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Wiebusch v. Taylor

OPINION FILED MAY 29, 1981.

ROBERT J. WIEBUSCH, D/B/A QUALITY COACH WORKS, PLAINTIFF-APPELLEE,

v.

ALAN TAYLOR, DEFENDANT-APPELLANT.



APPEAL from the Circuit Court of Cook County; the Hon. PAUL A. KOLODZIEJ, Judge, presiding.

MR. PRESIDING JUSTICE SULLIVAN DELIVERED THE OPINION OF THE COURT:

Rehearing denied July 8, 1981.

After a bench trial, judgment was entered for plaintiff in his action seeking payment for work performed in the repair and restoration of an automobile. On appeal, defendant asserts that the trial court erred in a number of its rulings. We will consider only one, as our ruling on it will be dispositive of this appeal. That issue is whether the trial court abused its discretion in barring defendant from presenting any evidence pertaining to the quality of plaintiff's work on the automobile in question due to defendant's refusal to comply with a pretrial order directing him to produce the car.

Plaintiff's verified complaint generally alleges that he agreed to and did repair and restore a 1973 Corvette Classic automobile at the request of defendant, who represented himself to be the owner and possessor of it. In his verified answer, defendant admitted requesting plaintiff to repair and restore the vehicle, but he denied representing himself as being the owner and possessor thereof. Defendant set forth a number of affirmative defenses, pertinent of which is that plaintiff's performance was incomplete and inferior in certain respects.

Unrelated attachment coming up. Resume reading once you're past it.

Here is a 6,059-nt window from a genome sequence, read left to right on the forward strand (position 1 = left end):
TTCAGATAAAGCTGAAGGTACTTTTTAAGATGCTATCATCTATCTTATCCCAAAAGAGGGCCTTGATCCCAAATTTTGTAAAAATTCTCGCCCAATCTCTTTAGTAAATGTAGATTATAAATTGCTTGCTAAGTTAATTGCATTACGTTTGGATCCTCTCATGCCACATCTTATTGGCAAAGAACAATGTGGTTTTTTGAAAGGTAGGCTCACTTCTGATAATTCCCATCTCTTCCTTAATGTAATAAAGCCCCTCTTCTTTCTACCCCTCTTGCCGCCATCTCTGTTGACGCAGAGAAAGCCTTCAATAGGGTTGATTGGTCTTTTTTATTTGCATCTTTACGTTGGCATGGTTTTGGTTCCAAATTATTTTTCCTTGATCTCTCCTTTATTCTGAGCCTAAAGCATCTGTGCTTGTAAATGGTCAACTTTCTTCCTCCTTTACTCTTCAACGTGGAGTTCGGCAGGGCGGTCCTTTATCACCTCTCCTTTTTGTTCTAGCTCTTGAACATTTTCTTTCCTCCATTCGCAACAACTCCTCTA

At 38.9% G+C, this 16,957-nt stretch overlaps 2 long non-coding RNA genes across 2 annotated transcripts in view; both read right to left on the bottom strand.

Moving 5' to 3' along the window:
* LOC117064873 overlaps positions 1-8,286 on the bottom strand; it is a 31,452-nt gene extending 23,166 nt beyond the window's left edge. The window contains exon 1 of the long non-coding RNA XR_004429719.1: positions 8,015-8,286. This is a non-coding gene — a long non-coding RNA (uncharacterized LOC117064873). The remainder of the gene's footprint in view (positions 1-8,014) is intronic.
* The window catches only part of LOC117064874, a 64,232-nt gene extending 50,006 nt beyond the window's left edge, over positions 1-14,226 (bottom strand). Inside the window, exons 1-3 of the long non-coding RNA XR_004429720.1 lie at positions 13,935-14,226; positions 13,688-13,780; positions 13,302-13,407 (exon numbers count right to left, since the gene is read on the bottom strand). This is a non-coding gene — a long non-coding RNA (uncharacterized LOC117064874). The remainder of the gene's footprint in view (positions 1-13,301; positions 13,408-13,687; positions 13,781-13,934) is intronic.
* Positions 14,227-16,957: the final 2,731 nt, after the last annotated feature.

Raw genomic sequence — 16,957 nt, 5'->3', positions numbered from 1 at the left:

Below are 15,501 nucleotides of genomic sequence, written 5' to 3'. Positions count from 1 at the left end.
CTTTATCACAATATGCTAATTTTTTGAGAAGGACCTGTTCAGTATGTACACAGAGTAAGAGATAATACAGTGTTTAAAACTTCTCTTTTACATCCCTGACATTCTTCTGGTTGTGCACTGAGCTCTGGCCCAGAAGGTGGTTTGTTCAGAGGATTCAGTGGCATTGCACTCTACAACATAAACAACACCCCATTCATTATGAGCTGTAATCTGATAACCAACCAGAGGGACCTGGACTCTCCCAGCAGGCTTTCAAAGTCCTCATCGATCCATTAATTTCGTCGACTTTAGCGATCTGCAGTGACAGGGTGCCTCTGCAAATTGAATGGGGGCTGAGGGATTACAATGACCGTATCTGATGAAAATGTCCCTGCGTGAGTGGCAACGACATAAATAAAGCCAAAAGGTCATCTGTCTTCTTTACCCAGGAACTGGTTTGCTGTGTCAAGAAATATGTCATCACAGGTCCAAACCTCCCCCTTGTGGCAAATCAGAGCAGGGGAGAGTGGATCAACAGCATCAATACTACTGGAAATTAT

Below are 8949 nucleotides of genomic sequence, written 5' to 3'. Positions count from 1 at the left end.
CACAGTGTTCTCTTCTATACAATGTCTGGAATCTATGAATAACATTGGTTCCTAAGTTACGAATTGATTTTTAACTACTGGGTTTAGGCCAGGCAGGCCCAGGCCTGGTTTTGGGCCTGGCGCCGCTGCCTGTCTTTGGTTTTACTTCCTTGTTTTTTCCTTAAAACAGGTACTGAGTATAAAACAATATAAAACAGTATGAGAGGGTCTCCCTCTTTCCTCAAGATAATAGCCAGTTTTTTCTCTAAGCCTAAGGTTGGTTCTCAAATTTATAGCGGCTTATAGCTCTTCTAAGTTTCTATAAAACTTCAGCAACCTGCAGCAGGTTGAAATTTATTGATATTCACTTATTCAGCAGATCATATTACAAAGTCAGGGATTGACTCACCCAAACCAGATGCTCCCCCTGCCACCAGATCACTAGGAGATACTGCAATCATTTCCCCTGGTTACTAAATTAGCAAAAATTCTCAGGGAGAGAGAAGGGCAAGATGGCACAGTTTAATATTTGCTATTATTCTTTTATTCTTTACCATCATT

From the pleadings of record, it appears that after plaintiff made a request under Supreme Court Rule 214 (Ill. Rev. Stat. 1979, ch. 110A, par. 214) that defendant produce the vehicle in question for inspection and photographing, defendant filed an objection in which he stated that the car was not under his control; that it was owned by Mrs. Susan A. Bachman, of Wisconsin; and that before plaintiff began working on the vehicle, he knew she was the owner. In a reply filed to that objection, plaintiff asserted, in pertinent part, that photographing was essential because of certain denials in defendant's answer and the allegations in one of his affirmative defenses that the work was incomplete and inferior; and that "defendant was in immediate, actual possession and control for some time prior to and immediately after repair and restoration was completed." The trial court ordered defendant to produce the vehicle at plaintiff's place of business "or be precluded from introducing any evidence pertaining to the quality of alleged repairs, and that the pleadings of the Defendant pertaining to the quality of said repairs shall be stricken accordingly should he fail to produce said auto."

The record contains no verbatim transcript of the trial proceedings, but it does include a certified report of proceedings approved and certified by the trial court pursuant to Supreme Court Rule 323(c). (Ill. Rev. Stat. 1979, ch. 110A, par. 323(c).) In that report, the court stated: